Apple is set to issue bonds in Taiwan with the aim of raising $1 billion, according to Reuters.
The news signals the company's first attempt to sell bonds on the island where many of its supply chain partners operate, such as iPhone manufacturer Foxconn, contract chipmaker TSM, and camera lens producer Largan Precision.
The move would place Apple alongside a number of big global names that have already sold billions of dollars on Taiwan's debt market. In December, for example, Intel sold $915 million of 30-year bonds with yields of 4.7 percent. Sales of bonds by global brewer Anheuser Busch InBev with the same maturity shortly followed to the tune of $1.47 billion, yielding 4.9 percent for the company.
"Taiwan insurance companies don't have enough good (quality) fixed-income investment targets," an unnamed securities house official told Reuters. "But their funds continue to grow because in this low rate macro-environment, consumers prefer to buy financial products offered by insurance companies rather than park money in a bank deposit."
Apple appears ready to take advantage of the current liquidity of Taiwan's flush bond market, where long-term buyers of debt continue to seek creditworthy names in a race for higher yields. Cash-rich investors have reportedly made the island a haven for debt financing, and Apple's planned entrance into the market is likely to help the company secure solid partnership with its suppliers.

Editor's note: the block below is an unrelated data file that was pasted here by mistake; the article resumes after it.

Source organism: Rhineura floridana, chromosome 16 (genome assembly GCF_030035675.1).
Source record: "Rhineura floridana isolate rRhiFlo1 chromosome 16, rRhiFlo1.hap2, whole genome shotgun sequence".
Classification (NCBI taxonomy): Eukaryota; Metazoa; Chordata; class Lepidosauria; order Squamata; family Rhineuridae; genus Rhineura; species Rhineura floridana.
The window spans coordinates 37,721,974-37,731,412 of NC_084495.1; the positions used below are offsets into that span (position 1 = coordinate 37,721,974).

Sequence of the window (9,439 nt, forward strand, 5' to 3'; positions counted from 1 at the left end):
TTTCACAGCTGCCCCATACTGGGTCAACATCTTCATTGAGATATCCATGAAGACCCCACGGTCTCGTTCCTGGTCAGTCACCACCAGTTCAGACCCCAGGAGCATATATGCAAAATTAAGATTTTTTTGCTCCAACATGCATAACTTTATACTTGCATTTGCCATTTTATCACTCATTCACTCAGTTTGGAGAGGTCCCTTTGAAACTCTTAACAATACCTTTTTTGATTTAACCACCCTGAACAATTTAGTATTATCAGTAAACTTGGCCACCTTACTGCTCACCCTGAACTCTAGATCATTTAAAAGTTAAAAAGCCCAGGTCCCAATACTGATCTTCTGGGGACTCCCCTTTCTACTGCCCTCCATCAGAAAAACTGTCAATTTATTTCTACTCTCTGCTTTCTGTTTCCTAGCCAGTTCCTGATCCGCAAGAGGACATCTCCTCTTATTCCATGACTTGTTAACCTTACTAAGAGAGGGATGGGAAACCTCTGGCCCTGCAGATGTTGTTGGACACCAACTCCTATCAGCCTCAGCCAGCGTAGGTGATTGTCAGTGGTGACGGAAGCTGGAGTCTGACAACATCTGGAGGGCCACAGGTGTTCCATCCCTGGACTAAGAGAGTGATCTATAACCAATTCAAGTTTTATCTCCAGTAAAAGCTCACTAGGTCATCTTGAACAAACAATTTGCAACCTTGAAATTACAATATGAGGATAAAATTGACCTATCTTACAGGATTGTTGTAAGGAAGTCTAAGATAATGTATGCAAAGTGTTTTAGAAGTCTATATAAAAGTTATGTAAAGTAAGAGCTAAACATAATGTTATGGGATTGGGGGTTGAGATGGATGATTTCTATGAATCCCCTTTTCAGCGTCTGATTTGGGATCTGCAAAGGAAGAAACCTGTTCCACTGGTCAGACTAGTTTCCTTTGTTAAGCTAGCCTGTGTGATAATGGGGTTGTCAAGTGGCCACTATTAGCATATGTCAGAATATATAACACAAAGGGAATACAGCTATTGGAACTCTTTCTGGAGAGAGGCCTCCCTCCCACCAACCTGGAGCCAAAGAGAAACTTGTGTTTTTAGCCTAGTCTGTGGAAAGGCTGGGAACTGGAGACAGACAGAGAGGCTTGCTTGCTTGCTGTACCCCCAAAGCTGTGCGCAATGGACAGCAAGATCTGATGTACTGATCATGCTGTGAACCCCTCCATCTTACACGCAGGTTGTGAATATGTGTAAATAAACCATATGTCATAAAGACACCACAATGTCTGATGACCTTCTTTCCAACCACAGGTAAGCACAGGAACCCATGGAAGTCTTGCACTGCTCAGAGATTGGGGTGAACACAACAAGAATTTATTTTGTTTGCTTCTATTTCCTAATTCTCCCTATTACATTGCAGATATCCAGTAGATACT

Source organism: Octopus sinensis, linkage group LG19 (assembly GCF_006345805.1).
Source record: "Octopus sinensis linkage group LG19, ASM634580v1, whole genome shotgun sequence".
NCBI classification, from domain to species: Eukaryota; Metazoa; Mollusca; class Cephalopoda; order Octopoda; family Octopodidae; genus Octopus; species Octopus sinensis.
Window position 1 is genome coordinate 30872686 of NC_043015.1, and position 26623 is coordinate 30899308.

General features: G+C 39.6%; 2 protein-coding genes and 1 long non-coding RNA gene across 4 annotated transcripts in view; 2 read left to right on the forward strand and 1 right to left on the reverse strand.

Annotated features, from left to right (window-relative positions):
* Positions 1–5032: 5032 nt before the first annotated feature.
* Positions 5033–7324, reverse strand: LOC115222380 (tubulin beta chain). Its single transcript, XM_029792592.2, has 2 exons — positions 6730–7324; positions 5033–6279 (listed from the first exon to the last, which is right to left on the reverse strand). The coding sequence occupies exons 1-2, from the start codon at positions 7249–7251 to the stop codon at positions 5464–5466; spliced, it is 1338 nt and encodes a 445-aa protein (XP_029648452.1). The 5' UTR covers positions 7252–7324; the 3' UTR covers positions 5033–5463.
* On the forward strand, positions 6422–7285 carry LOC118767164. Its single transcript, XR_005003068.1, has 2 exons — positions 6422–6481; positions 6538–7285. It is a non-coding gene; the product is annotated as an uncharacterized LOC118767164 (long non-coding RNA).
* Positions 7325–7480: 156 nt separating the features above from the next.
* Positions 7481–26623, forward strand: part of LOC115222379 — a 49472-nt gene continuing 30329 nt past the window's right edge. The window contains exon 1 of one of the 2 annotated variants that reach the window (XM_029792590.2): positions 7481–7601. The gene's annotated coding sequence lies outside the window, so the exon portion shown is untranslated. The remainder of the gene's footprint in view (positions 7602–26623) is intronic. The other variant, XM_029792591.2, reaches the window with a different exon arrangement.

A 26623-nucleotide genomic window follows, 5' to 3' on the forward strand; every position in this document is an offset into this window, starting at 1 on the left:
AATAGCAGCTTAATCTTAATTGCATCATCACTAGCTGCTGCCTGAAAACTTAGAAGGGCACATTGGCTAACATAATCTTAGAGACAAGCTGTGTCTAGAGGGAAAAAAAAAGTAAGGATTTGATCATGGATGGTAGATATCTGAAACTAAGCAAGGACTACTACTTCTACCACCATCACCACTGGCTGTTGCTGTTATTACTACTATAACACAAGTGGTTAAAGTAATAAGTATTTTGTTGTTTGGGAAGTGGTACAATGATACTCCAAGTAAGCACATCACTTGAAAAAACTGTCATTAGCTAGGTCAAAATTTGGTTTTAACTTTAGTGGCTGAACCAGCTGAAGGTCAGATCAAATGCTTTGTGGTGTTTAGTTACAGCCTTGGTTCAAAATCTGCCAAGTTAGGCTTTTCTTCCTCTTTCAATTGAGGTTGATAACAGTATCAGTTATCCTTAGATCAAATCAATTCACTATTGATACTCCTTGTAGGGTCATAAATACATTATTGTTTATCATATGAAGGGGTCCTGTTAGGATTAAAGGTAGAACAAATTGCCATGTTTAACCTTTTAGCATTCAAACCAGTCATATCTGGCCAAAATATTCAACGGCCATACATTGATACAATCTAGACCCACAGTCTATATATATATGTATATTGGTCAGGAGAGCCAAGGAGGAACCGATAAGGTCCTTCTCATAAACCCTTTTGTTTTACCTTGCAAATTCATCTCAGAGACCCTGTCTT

The U.S. dollar bonds will have a tenor of 30 years and be redeemable after the second year, sources told Reuters. Apple declined to comment, while the OTC exchange said it wasn't aware of any plan by Apple to issue bonds. However, bond issuers only need three days or less to notify the exchange before being listed.
Update: Apple will also be issuing bonds in Australia, and possibly Japan and Singapore, as part of broader plans to raise up to $4 billion in debt in the Asia-Pacific region.
Top Rated Comments
It's also interesting to see just how much the Apple logo has evolved over the years to represent the styles of the times and the values of the company.
Or maybe someone in power there requires Apple to do some debt-based business with their cousin to be granted some special favor.
Apparently Apple does have a pile of cash. But they are also taking on debt at various places around the world. Why? And how does one reconcile that? It's probably something like I just described- taxes, local "you scratch my back..." politics or similar. In a perfect world, money piled up anywhere could be used anywhere else without a bunch of hands behind the scenes doing a shake-down. In this world though, the back-room wheeling & dealing thrives (as does the bankers pressing everyone and every kind of entity to take on debt)... so seemingly illogical actually makes the most sense when you can see all of the details.